The UK’s government has raised the 5p charge on plastic bags in England to 10p, which will be effective from April 2021. It will be extended to all retailers in order to curb plastic waste pollution. So why can’t the US work to ban bags at a national level?
Plastic levy rise
The Department for Environment, Food and Rural Affairs (DEFRA) said that the 5p charge has been “hugely successful” since it was introduced in 2015. Major supermarkets have reported a 95% drop in plastic bag sales.
To date, only retailers employing 250 or more staff have had to impose the 5p charge, but from April 2021, all retailers in England will have to comply with the 10p levy.
Environment Secretary George Eustice said:
We have all seen the devastating impact plastic bags have on the oceans and on precious marine wildlife, which is why we are taking bold and ambitious action to tackle this issue head on.
The UK is already a world leader in this global effort, and our carrier bag charge has been hugely successful in taking billions of harmful plastic bags out of circulation,” he said. “But we want to go further by extending this to all retailers so we can continue to cut unnecessary waste and build back greener.
I hope our pioneering track record on single-use plastics will inspire many more countries to follow suit, so we can take on plastic waste together and implement lasting change.
From October, a ban on plastic straws, stirrers and cotton buds will be implemented by DEFRA.
The average person in England now buys four bags a year from supermarkets, compared with 140 in 2014, government statistics show.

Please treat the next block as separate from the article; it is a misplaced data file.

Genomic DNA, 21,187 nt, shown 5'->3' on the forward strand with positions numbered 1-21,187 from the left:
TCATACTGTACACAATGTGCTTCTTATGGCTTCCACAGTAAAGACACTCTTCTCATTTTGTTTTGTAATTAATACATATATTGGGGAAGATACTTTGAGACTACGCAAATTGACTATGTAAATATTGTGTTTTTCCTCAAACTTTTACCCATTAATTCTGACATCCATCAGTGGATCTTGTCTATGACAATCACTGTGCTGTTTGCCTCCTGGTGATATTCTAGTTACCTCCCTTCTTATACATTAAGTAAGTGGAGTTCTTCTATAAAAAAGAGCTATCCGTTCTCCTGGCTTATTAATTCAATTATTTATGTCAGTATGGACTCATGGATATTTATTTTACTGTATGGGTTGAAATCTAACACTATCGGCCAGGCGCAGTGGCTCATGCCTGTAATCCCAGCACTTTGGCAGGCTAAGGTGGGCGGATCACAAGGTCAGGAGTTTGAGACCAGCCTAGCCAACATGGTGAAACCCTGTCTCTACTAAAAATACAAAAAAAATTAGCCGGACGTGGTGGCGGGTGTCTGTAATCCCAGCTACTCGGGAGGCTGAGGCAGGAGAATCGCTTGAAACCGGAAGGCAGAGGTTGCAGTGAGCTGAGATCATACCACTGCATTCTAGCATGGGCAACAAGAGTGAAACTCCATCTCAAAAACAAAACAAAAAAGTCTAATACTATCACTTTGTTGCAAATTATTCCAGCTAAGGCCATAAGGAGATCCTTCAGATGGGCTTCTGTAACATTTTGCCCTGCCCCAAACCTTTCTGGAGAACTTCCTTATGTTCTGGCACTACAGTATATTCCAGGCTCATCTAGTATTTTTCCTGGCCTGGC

Meanwhile in the US…
So, as is the case with nearly everything in the United States, it varies from state to state. There is no national fee or ban in the US.
Only the states of California, Hawaii, New York, and Oregon ban plastic bags, as per above.
Why is there no cohesive policy? Plastic industry lobbying — the American way. The American Recyclable Plastic Bag Alliance lobbies against US local and state plastic-bag bans and taxes.
And in a particularly galling move, Arizona and Florida passed laws that said plastic bags couldn’t be banned at a local level. To state the obvious, Florida is surrounded by water. How is this good policy?
Further, the US is trying to push its terrible plastic habit on other countries because Big Oil is in trouble, as the New York Times reported this week:
According to documents reviewed by the New York Times, an industry group representing the world’s largest chemical makers and fossil fuel companies is lobbying to influence United States trade negotiations with Kenya, one of Africa’s biggest economies, to reverse its strict limits on plastics — including a tough plastic-bag ban. It is also pressing for Kenya to continue importing foreign plastic garbage, a practice it has pledged to limit.
Publix, one of the largest regional US supermarket chains, located in the south, always offers plastic bags first at checkout. In fact, they downright push them on you. (I always bring my own reusable canvas bags.) But pre-pandemic, before I got fed up with this policy and stopped shopping at Publix (in Florida), I polled numerous cashiers why they do that, and why they keep paper bags hidden away. Their answer was always the same: “That’s what they tell us to do.” And a lot of cashiers downright resented it.
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